Furthermore, Anabaptists were also denounced by other 16th century Protestant leaders such as Jacob Würben of Biel because they stated that they got certain doctrines from the Book of Revelation (Guggisberg HR.  Jabob Würben of Biel: A thoughtful admonisher against Ludwig Hätzer and the Anabaptists.  Mennonite Quarterly Review, VOl. XLVI, July 1972, pp. 239-255).

The teachings of the Book of Revelation were NOT popular with the early Protestant Reformers and were often condemned by them (for Martin Luther’s view of the Apocalypse, please see the article Sola Scriptura or Prima Luther? What Did Martin Luther Really Believe About the Bible?).

More recent Protestant writings show a bias against salvation of the masses:

…most will be lost and not find salvation from sin (Price B. Romans Bible Commentary – Living By Faith Published by Brad Price, 2005, p. 96).

…most will not be saved (God’s Plan of Salvation. Manassas Church of Christ, ©Manassas Church of Christ  1997-2003. viewed 06/11/09).

The Bible says that most believe in God, but most will not be saved. (Andres GS. . Do you have an Opposition to being saved? Up Dated Wednesday, March 18, 2009. G. Steven Andres Copyright – 1999 to 2009. viewed 06/11/09).

The Bible, of course, does NOT teach that most will not be saved–there is NO scriture that states that. The Bible teaches that only a few are now called, but others will have their opportunity later (see Universal Offer of Salvation: There Are Hundreds of Verses in the Bible Supporting the Doctrine of True Apocatastasis).

God is love (1 John 4:8,16) and certainly has a plan of salvation that works well enough so that most will be saved.  And this is taught in the Bible.

Those interested in learning more should consider studying the following articles:

Hope of Salvation: How the Living Church of God differ from most Protestants How the Living Church of God differs from mainstream/traditional Protestants, is perhaps the question I am asked most by those without a Church of God background.
The Similarities and Dissimilarities between Martin Luther and Herbert W. Armstrong This article clearly shows some of the doctrinal differences between in the two. At this time of doctrinal variety and a tendency by many to accept certain aspects of Protestantism, the article should help clarify why the Living Church of God is NOT Protestant. Do you really know what the Protestant Reformer Martin Luther taught and should you follow his doctrinal example?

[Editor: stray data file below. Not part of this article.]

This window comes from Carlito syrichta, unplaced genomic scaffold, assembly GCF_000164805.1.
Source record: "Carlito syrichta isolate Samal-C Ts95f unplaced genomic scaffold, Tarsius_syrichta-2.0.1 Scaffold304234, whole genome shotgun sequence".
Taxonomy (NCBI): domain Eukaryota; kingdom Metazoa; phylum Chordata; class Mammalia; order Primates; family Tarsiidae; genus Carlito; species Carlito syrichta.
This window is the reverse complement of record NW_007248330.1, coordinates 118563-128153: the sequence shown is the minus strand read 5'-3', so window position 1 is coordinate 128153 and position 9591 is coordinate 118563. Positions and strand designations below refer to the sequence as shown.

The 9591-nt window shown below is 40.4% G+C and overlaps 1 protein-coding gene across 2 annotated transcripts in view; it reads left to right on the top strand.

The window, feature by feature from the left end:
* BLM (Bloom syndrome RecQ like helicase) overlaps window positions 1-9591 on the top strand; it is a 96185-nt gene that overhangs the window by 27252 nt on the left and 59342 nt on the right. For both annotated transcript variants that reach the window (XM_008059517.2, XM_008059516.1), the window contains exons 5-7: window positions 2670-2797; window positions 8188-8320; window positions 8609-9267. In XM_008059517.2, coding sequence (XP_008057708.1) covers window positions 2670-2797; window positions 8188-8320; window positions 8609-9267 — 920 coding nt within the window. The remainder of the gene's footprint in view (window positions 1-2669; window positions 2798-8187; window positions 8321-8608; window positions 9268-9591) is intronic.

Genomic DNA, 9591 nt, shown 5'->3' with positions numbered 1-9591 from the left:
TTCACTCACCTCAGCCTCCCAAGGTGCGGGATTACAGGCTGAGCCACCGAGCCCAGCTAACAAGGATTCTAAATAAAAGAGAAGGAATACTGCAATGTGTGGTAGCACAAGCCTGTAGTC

Universal Offer of Salvation: There Are Hundreds of Verses in the Bible Supporting the Doctrine of True Apocatastasis Do you believe what the Bible actually teaches on this? Will all good things be restored? Does God’s plan of salvation take rebellion and spiritual blindness into account?
Sola Scriptura or Prima Luther? What Did Martin Luther Really Believe About the Bible? Though he is known for his public sola Scriptura teaching, did Martin Luther’s writings about the Bible suggest he felt that prima Luther was his ultimate authority? Statements from him changing and/or discounting 18 books of the Bible are included. Do you really want to know the truth?
Did The Early Church Teach Millenarianism? Was the millennium (sometimes called chiliasm) taught by early Christians? Who condemned it. Will Jesus literally reign for 1000 years on the earth? Is this time near?
Is There “An Annual Worship Calendar” In the Bible? This paper provides a biblical and historical critique of several articles, including one by WCG which states that this should be a local decision. What do the Holy Days mean? Do they lay out God’s plan of salvation? Also you can click here for the calendar of Holy Days.